Is there some other plan you have been satisfied with? Is it possible you have endocrine or other issues diminshing your results? I had to experiment with various combinations of macronutrients, weighing, measuring and documenting my food and results on the free version of fitday.com to find the optimal plan for me.

                          1. re: mcf

                            The name of the book is "Why We Get Fat and What To Do About It." I tried my best to get through his first book "Good Calories, Bad Calories" but couldn't get past all the dense scientific info. His new book is excellent - just a simplified version of his original, I think. My husband was actually considering going vegan (God save us all) until I started reading the book out loud to him. I've been low carb for the better part of 15 years, but fell off the wagon last year. This book set me back on track.

                            1. re: steelykal

                              Good for both of you! I know quite a few folks who didn't get through his book.

                              1. re: mcf

                                I just finished it. It's worth reading, because the scientific info is where the meat of his argument is (low-carb pun intended).

                                1. re: nofunlatte

                                  I've been reading the scientific info for over a decade, and have read some of his articles, seen his video presenation online to obesity researchers in Berkeley (highly recommended, btw). He participates on the nutrition forum associated with heartwire, from theheart.org, if you're interested. You might enjoy reading the online journal Nutrition and Metabolism, too.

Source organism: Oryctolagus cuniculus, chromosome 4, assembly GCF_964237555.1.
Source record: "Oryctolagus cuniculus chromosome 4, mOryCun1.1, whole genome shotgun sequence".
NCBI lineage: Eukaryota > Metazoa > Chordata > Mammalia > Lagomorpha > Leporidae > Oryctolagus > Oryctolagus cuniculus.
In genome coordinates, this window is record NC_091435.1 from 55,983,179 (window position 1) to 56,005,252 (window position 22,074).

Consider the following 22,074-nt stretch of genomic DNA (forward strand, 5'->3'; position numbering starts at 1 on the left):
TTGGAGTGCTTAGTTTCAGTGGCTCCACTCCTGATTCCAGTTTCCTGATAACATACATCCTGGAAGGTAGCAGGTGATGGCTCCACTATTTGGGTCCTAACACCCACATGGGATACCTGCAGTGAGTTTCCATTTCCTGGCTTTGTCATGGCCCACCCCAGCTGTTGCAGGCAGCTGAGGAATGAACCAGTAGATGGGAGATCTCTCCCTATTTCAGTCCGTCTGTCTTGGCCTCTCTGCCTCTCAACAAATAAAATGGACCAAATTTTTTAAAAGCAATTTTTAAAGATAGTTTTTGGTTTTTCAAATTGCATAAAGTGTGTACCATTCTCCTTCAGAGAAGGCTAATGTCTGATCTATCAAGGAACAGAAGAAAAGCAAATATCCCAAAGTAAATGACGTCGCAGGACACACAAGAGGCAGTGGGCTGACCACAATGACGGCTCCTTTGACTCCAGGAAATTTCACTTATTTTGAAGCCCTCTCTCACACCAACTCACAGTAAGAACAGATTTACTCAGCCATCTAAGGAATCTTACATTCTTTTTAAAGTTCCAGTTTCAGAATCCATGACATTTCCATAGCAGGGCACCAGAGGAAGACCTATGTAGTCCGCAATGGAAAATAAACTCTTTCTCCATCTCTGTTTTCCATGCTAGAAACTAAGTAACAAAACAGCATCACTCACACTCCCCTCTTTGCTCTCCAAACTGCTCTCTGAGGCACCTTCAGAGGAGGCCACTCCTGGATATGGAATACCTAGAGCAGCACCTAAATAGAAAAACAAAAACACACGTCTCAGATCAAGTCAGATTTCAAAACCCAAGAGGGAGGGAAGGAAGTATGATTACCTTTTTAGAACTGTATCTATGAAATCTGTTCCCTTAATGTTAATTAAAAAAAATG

2. re: sueatmo

                            if you're trying to do both low carb AND low fat, you must be starving, so no wonder you're not satisfied. taubes, eades, and yes, atkins, all advise higher fat with low carbs. 60-70% of your diet should come from fats. carb calories come from veggies and fruits, not grains or legumes.

                            i have been a low carb eater for 16 months. other than occasionally using a packet of splenda in whipped cream, i don't use any "low-carb" products. i've heard that miracle noodles taste like fishy erasers, so have never bothered. spaghetti squash is a good find and zucchini cut with a vegetable peeler into ribbons also has a great texture and is fantastic sauteed with butter and topped with chopped almonds and fresh herbs.